Don't leave any stakeholders out of adult edtech development, study warns

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A report published Wednesday says that to improve the efficacy of education technology for adult learners, developers, users and purchasers of these edtech solutions must build partnerships and focus on collaboration.

The report, written by Luminary Labs, a business management consultant firm in New York City, in partnership with the U.S. Department of Education, dives into how education stakeholders can successfully rethink technology development and how to increase the quality of edtech tools to improve the impact of learning outcomes in adult education.

According to the report, the adult education market is largely untapped and underserved by the broader edtech market, and existing edtech tools in the space are in want of updates and enhancements. “Current edtech tools are not fully meeting the needs of learners or educators,” the report says.

According to a 2016 U.S. Census Bureau report, 36 million adults in the U.S. have low levels of skill attainment, and nearly 25 million lack a high school credential — showing vast potential for the U.S. adult learner market.

Addressing these “critical problems,” the report says, will likely improve the personalization and flexibility of adult education and will meet the shared goals of adult-education leaders — re-skilling adult learners and closing the skills gap. According to a 2018 World Economic Forum survey of 36 countries, “more than one in four adults reported a mismatch between their current skill sets and the qualifications required to do their jobs.”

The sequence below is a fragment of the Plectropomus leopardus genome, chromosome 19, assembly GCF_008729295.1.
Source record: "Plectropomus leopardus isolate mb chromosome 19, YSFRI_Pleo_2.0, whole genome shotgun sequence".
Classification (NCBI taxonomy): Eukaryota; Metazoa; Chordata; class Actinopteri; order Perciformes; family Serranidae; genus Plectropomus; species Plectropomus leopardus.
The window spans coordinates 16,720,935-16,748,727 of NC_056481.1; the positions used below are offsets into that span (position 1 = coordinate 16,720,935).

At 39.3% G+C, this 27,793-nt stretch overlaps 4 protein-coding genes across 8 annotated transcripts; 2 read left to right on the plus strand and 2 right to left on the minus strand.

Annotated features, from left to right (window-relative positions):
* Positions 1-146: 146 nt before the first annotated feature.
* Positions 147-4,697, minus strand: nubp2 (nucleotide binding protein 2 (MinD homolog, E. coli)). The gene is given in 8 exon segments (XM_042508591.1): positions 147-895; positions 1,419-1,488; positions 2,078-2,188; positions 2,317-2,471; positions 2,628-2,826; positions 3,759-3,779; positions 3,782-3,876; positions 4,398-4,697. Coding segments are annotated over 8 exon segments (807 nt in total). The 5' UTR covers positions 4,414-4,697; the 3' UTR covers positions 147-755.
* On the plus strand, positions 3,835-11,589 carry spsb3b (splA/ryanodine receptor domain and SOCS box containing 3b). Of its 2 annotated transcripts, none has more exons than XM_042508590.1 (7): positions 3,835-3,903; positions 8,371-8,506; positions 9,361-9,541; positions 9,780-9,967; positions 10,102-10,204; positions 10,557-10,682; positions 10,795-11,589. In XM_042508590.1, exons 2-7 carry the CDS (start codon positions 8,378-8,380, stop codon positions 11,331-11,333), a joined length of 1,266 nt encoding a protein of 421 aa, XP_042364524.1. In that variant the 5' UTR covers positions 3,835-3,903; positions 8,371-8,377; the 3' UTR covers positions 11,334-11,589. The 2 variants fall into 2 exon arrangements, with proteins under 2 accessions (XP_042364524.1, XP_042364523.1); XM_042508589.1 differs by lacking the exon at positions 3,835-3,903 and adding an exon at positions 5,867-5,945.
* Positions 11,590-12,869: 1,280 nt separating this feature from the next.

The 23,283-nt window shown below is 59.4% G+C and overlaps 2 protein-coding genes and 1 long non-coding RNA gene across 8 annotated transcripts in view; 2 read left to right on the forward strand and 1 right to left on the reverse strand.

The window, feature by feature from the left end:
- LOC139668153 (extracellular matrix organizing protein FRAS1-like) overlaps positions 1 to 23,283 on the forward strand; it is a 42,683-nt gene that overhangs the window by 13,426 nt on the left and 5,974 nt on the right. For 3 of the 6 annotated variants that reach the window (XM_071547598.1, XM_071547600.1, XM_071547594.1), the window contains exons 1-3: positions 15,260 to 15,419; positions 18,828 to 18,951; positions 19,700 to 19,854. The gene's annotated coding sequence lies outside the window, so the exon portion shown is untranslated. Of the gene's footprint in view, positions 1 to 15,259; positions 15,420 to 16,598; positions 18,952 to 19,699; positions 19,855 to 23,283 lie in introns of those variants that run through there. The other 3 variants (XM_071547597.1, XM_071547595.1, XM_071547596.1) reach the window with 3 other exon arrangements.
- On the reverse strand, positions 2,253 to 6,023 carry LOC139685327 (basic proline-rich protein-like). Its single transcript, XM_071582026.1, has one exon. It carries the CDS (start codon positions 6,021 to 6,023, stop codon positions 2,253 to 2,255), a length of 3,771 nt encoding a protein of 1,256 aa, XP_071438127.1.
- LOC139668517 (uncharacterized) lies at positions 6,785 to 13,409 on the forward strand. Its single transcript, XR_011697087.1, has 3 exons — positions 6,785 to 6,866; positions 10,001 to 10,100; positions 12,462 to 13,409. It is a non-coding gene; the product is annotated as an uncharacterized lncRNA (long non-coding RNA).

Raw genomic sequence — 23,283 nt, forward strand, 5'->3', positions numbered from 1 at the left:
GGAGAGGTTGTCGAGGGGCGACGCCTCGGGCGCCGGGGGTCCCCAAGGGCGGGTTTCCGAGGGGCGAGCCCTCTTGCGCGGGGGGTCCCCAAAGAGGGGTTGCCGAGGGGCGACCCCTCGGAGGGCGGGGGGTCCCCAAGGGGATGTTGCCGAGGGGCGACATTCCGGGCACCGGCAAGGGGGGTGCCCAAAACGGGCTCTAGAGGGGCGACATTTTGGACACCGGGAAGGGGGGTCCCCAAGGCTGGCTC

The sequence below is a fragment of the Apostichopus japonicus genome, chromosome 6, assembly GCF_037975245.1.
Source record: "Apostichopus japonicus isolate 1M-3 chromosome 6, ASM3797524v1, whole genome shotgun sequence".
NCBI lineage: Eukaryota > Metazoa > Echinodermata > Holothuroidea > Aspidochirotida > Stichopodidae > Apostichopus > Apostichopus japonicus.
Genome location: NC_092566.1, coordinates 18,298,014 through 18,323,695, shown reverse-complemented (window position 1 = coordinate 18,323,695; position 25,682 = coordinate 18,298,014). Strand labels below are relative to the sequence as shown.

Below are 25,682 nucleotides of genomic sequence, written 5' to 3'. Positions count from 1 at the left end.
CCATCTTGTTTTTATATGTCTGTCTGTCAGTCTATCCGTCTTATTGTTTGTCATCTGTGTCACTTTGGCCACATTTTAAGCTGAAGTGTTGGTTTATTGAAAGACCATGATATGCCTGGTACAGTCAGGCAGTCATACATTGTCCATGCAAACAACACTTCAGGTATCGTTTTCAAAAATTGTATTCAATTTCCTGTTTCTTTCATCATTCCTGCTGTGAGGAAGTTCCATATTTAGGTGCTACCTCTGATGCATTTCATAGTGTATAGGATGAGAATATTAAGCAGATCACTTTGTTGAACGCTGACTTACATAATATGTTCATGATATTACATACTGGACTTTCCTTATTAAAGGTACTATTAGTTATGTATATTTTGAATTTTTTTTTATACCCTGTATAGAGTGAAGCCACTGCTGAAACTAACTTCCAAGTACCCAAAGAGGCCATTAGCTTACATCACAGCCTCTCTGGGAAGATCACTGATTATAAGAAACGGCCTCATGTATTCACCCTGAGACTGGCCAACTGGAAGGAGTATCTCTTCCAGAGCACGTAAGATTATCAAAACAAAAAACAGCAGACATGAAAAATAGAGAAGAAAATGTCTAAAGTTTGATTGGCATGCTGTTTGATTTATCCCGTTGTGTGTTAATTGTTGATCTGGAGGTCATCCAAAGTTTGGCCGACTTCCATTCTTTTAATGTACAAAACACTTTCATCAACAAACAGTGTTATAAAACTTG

The report makes recommendations of how various stakeholder groups can work together to improve the adult edtech market:

  • Developers and users can improve edtech development through greater two-way engagement, emphasizing partnerships over the single-transaction interactions that dominate the current market.
  • Employers can engage in the creation and integration of edtech tools to improve the hiring pool and alignment of curriculum with workforce needs.
  • Funders, developers and administrators can better support educators by providing readily available and free professional development for new classroom technology.
  • Funders and developers can aid in the selection and purchasing process of new edtech by sponsoring and conducting more research and data collection of the efficacy of adult edtech.

The report concludes that without collaboration between key stakeholder groups, the quality of adult edtech suffers. “When users are left out of the development and purchasing process, the impact of edtech tools falls far short of their potential. Tools selected solely by administrators often suffer from poor adoption and implementation. And when educators cobble their own solutions together, the repurposed tools hit natural limits in functionality and scalability.”

To ensure that technology is meeting the needs of adult learners, the report says each stakeholder group should conjoin their efforts and prioritize a unified approach to the development and deployment process of edtech.

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